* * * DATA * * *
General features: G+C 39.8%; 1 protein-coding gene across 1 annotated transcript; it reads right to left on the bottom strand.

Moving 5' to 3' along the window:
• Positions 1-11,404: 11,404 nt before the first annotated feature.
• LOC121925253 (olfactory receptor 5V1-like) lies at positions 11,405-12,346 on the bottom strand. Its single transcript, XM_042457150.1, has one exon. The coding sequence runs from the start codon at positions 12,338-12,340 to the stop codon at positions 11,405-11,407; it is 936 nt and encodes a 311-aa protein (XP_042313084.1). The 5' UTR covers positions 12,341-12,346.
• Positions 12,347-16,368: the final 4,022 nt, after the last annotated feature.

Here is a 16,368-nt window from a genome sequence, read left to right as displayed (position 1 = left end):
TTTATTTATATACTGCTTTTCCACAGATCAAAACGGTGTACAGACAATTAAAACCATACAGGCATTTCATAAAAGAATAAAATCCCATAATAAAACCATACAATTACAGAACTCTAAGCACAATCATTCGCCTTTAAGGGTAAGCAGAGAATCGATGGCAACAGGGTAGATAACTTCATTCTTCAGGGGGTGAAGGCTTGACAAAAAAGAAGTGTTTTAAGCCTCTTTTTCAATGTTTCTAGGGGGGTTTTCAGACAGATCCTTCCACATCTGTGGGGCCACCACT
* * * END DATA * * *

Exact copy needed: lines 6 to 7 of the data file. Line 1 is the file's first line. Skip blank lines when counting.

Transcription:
Here is a 16,368-nt window from a genome sequence, read left to right as displayed (position 1 = left end):
TTTATTTATATACTGCTTTTCCACAGATCAAAACGGTGTACAGACAATTAAAACCATACAGGCATTTCATAAAAGAATAAAATCCCATAATAAAACCATACAATTACAGAACTCTAAGCACAATCATTCGCCTTTAAGGGTAAGCAGAGAATCGATGGCAACAGGGTAGATAACTTCATTCTTCAGGGGGTGAAGGCTTGACAAAAAAGAAGTGTTTTAAGCCTCTTTTTCAATGTTTCTAGGGGGGTTTTCAGACAGATCCTTCCACATCTGTGGGGCCACCACT